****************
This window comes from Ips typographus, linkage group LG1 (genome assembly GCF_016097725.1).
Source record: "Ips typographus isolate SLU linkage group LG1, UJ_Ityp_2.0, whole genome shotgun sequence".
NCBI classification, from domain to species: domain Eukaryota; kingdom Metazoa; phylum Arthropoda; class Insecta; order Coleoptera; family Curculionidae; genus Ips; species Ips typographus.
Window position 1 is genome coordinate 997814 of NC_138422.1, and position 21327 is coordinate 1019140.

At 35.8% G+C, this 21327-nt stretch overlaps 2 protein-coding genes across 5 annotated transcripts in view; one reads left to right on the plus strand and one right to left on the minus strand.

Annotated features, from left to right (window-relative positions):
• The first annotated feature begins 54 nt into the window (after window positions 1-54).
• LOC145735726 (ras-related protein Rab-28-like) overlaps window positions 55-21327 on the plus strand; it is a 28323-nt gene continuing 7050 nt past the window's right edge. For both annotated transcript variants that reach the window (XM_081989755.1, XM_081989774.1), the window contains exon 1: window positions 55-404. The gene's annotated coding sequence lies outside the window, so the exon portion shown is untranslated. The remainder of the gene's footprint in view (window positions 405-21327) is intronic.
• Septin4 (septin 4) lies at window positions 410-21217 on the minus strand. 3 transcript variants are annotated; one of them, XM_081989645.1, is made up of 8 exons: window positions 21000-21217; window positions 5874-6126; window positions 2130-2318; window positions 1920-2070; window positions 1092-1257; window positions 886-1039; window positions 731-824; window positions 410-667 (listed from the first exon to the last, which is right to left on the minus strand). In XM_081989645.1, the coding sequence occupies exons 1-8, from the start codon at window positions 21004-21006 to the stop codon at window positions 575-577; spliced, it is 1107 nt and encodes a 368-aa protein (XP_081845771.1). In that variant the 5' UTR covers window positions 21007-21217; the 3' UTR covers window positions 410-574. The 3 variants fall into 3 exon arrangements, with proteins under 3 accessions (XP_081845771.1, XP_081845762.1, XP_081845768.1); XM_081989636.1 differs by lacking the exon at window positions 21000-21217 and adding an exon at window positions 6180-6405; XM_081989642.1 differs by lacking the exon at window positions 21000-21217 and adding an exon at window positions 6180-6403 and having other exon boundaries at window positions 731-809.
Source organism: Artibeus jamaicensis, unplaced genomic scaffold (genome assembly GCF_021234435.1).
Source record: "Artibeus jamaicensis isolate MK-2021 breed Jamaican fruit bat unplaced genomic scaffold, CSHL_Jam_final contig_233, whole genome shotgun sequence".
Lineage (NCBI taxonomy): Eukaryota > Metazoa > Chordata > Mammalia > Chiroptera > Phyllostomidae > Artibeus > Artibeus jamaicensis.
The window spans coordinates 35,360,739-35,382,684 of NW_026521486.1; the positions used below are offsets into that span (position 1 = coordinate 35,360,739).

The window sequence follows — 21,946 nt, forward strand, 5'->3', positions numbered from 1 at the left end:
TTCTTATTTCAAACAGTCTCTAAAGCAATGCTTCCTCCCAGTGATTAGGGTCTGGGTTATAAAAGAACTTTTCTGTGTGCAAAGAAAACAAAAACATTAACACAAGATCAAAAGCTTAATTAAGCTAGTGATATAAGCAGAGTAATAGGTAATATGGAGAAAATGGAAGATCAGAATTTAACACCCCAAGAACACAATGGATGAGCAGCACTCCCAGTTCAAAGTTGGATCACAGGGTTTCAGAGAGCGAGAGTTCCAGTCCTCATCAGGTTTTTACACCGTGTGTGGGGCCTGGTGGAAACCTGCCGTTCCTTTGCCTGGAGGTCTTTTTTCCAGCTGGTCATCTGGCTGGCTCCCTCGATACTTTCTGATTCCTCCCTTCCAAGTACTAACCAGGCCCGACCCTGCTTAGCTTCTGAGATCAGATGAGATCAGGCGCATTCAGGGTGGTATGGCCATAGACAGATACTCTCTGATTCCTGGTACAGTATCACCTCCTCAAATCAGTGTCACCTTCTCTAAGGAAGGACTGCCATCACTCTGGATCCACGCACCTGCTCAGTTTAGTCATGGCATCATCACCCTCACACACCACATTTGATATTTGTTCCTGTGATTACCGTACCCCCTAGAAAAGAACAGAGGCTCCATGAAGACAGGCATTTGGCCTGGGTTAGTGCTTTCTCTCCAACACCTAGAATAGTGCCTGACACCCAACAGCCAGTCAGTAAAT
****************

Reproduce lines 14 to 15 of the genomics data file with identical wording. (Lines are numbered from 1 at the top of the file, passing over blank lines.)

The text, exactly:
The window sequence follows — 21,946 nt, forward strand, 5'->3', positions numbered from 1 at the left end:
TTCTTATTTCAAACAGTCTCTAAAGCAATGCTTCCTCCCAGTGATTAGGGTCTGGGTTATAAAAGAACTTTTCTGTGTGCAAAGAAAACAAAAACATTAACACAAGATCAAAAGCTTAATTAAGCTAGTGATATAAGCAGAGTAATAGGTAATATGGAGAAAATGGAAGATCAGAATTTAACACCCCAAGAACACAATGGATGAGCAGCACTCCCAGTTCAAAGTTGGATCACAGGGTTTCAGAGAGCGAGAGTTCCAGTCCTCATCAGGTTTTTACACCGTGTGTGGGGCCTGGTGGAAACCTGCCGTTCCTTTGCCTGGAGGTCTTTTTTCCAGCTGGTCATCTGGCTGGCTCCCTCGATACTTTCTGATTCCTCCCTTCCAAGTACTAACCAGGCCCGACCCTGCTTAGCTTCTGAGATCAGATGAGATCAGGCGCATTCAGGGTGGTATGGCCATAGACAGATACTCTCTGATTCCTGGTACAGTATCACCTCCTCAAATCAGTGTCACCTTCTCTAAGGAAGGACTGCCATCACTCTGGATCCACGCACCTGCTCAGTTTAGTCATGGCATCATCACCCTCACACACCACATTTGATATTTGTTCCTGTGATTACCGTACCCCCTAGAAAAGAACAGAGGCTCCATGAAGACAGGCATTTGGCCTGGGTTAGTGCTTTCTCTCCAACACCTAGAATAGTGCCTGACACCCAACAGCCAGTCAGTAAAT